Men’s Crew: First Northeastern crew coach made history

Men’s Crew: First Northeastern crew coach made history

By Jewel Della Valle

The skies were overcast and gray that Saturday morning in June 1965, and the 10,000 fans who lined the Schuylkill River in Philadelphia were completely unaware of the rowing history they were about to witness.

In 27 years, no school had ever swept the Dad Vail Regatta, the small college rowing championship of the nation, which means winning the varsity, junior varsity and freshman races.

But that was all about to change as the Northeastern varsity crew positioned its shell with the other boats at the starting line.

A few days earlier, Husky varsity coxswain Frank Baker became sick and Northeastern got approval from Dad Vail officials to let JV coxswain Dave Hingston steer and command both the boats. Before the qualifying races began, head coach Ernie Arlett gave his crew a pep talk.

“Boys, in England we have a saying, ‘move or bust,'” he said. “Do not waste strokes in the trials. Save them for the finals. Row to place, not to win.”

After zipping through the qualifying meets, the freshman boat won its championship race first, then the junior varsity won a half- hour later.

In the varsity race, Northeastern and the other four squads, Rollins, Georgetown, St. Joseph’s and Amherst, fell behind the first-place boat, Marietta, early. With five-sixths of a mile left to go, the other boats had fallen back, but Marietta still led Northeastern by a length and a half.

At 200 yards, the Huskies picked up the pace but trailed by a length. Then ‘move-or-bust’ rang out in their minds, and they pulled even with 20 meters left, and jetted forward to win the race and sweep the Dad Vail Regatta.

“To be honest, it’s sort of a blur to what happened there,” said Roger Borggaard, who rowed in the varsity boat. “It was just pull and watch the guys alongside and slowly, slowly, slowly you started moving on them. I think it went down to the last stroke, it was that close, but Ernie trained us pretty hard; we were in shape to do what we did. Other than that it’s just sort of a blur.”

Sounds like a feat only a crew with years of rowing experience could pull off. But that was not the case with these Huskies.

Prior to beginning training the spring before, not one of these men had seen an oar or sat in a shell. The coach behind this team was Arlett, a man with an extensive rowing history who took a team of absolute novices and turned them into champions in one year.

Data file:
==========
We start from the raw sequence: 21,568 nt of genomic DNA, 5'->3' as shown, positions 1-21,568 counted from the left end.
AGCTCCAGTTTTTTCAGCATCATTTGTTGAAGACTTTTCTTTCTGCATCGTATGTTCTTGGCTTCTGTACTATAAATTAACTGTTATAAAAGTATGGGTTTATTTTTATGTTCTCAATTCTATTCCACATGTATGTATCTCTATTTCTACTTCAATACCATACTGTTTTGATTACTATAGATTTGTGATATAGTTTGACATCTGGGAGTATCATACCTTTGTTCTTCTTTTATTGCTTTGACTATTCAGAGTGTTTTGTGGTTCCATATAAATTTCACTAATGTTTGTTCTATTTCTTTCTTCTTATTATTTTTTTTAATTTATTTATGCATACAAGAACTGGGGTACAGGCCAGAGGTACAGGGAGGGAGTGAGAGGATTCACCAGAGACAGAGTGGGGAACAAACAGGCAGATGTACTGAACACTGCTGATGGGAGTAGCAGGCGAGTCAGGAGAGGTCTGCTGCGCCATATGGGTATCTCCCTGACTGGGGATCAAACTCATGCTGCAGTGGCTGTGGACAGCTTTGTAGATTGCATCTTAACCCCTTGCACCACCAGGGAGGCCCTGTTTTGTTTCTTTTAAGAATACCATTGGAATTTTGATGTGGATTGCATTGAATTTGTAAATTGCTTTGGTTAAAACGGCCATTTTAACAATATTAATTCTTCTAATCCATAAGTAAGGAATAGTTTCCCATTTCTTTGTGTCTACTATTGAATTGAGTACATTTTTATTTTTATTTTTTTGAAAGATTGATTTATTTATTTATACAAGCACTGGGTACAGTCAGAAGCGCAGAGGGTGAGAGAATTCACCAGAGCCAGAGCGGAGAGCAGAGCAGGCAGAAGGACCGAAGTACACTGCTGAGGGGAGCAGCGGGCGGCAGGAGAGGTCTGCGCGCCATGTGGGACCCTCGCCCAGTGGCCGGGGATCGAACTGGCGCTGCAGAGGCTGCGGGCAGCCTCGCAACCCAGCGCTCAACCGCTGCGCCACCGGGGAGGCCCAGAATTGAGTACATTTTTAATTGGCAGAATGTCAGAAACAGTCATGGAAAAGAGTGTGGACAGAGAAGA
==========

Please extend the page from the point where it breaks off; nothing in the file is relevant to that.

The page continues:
It all begin in 1964 when student Harry Paulsen approached then-athletic director Herb Gallagher with a petition signed by 1,666 students to start a rowing team. Gallagher delivered the petition to President Asa Knowles, who approved it, and trustee Chandler Hovey, who agreed to fund the squad.

Gallagher was inundated with applications for head coach, but the one that stood out was from Arlett, a professional rower from England who was also a crew coach at Harvard.

“Ernie had just lived a life of rowing and came from original rowing stock,” said Jack Grinold, director of sports information, who has been a fixture in Northeastern’s athletic department for 45 years. “The clincher, and I remember Herb describing it so well, was he calling Tom Bolles, the great god of rowing, who was the athletic director at Harvard. The minute he mentioned Ernie’s name, Bolles went ‘oh no,’ and Herb just said ‘thank-you.’ Nothing more needed, because that was the last guy he wanted to lose, so that was that.”

The winter was spent practicing in the two-man rowing tank in the basement of the Building ‘ Grounds, the form Tufts University Medical morgue.

When spring 1965 rolled around, and the Huskies went into their first race facing steep competition. The schools were Marietta, which had defeated defending Dad Vail champions Georgetown the week before, a formidable Amherst boat and the Harvard third varsity, which was part of the “rowing empire of America,” Grinold said.

The Huskies fell behind in the race, but managed to come back and beat the three boats for the first win in NU rowing history and beginnings of an extraordinary season.

“You have to remember that

Leave a Reply